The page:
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  • 13 votes cast
Aug
25
awarded  Autobiographer
Jun
10
comment A single word that means “mental reaction speed”?
You can always make a word up, right? Or just use "quickness."
Apr
2
comment Morrow vs. Tomorrow
@tchrist isn't "reduplication" a reduplication?
Apr
2
comment Morrow vs. Tomorrow
@tchrist it is even more interesting, perhaps, when you reduce smoothing. At 0, it appears that another crossing point is about to occur.
Mar
2
comment Is there a suitable antonym for 'Achilles heel'?
Achilles' helmet? Achilles' greaves? Achilles' breastplate?
Aug
27
awarded  Scholar
Aug
27
accepted How Many Diphthongs Are There In English?
Aug
15
answered Why is “guinea pig” used as the colloquial term for test subjects?
Apr
18
awarded  Commentator
Apr
18
comment Personal pronoun - Using 'it' when introducing a person
Paula Poundstone has no gender.
Feb
13
comment Does the word “master” denote masculinity?
What about the Latina dictionary?
Aug
26
comment Word for “of or relating to God”
+1 I was going to say "godly" also.
Feb
27
awarded  Famous Question
Oct
3
comment How Many Diphthongs Are There In English?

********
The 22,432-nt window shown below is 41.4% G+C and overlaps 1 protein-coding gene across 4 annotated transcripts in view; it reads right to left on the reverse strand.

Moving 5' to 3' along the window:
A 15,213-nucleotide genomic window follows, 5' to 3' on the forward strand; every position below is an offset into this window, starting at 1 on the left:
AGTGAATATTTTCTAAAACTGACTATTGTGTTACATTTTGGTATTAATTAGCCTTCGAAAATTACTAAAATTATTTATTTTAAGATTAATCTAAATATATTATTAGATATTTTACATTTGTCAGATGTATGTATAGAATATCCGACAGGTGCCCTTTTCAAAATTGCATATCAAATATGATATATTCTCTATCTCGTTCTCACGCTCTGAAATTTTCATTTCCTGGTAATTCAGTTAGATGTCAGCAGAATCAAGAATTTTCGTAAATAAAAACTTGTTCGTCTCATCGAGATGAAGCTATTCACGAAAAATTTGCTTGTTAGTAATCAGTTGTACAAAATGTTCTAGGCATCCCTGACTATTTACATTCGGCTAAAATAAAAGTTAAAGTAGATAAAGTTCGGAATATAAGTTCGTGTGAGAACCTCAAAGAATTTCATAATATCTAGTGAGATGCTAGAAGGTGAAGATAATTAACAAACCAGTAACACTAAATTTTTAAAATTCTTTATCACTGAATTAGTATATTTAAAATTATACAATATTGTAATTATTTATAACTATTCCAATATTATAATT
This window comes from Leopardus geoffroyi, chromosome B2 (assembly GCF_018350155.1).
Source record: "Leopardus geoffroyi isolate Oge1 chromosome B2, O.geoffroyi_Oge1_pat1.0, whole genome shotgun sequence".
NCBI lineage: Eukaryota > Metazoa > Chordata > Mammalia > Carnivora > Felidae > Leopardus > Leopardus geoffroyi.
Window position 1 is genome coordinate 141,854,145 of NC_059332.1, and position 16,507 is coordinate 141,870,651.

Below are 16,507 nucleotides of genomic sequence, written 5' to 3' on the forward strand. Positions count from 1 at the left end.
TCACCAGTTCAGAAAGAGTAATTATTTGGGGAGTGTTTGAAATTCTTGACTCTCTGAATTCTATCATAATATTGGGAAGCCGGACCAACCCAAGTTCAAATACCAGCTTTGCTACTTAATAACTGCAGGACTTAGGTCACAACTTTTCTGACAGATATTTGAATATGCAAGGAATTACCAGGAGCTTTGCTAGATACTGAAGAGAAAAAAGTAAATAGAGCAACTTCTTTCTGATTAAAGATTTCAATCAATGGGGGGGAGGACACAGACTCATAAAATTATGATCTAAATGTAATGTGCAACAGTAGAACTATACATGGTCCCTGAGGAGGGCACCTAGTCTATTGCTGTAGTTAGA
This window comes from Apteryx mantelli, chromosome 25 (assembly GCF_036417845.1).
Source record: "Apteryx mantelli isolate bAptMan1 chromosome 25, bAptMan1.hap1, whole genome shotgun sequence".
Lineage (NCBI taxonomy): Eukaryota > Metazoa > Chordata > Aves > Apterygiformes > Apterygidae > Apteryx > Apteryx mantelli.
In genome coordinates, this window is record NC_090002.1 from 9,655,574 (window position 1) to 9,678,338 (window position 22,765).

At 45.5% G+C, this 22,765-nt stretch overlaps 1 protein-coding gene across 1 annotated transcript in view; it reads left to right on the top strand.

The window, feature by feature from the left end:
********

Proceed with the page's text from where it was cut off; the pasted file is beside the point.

@NeilCoffey I told her I studied phonetics, and she said, "phonics, phonetics, same thing. What's the difference?" I guess you just can't ever be right with some people.
Oct
3
awarded  Notable Question
Aug
21
awarded  Popular Question
May
25
comment How Many Diphthongs Are There In English?
@Daniel δ The constant vowel you describe is one I associate with German (e.g. "zehn" - the number 10). I don't think I've ever heard an American pronounce it. I think Scottish and Irish have more commonalities with Germanic languages and often use constant vowels where we use diphthongs. The same goes for toe/tone, and do/doom. There is no difference in the way I pronounce them except an added consonant. "Mail" is also exactly like "may" + "l" except perhaps an added schwa between.
May
24
comment Is “penultimate” commonly used?
I think current usage of "penultimate" is limited to laudatory descriptions of the activities of American actor Sean Penn, in which case it is often spelled "Pennultimate".
May
24
awarded  Supporter
May
24
comment How Many Diphthongs Are There In English?
@Daniel δ I'm surprised you don't pronounce a diphthong in "same". Your profile says your from Pennsylvania. I would have guessed you might be from Scotland or Ireland. I have a friend from Lancaster and his pronunciation doesn't differ significantly from mine. I have to wonder if you're just not hearing the diphthong, as a lot of Americans have a hard time with perceiving diphthongs at all (including the person I describe in my question, actually, who didn't hear the letter "i" as a diphthong).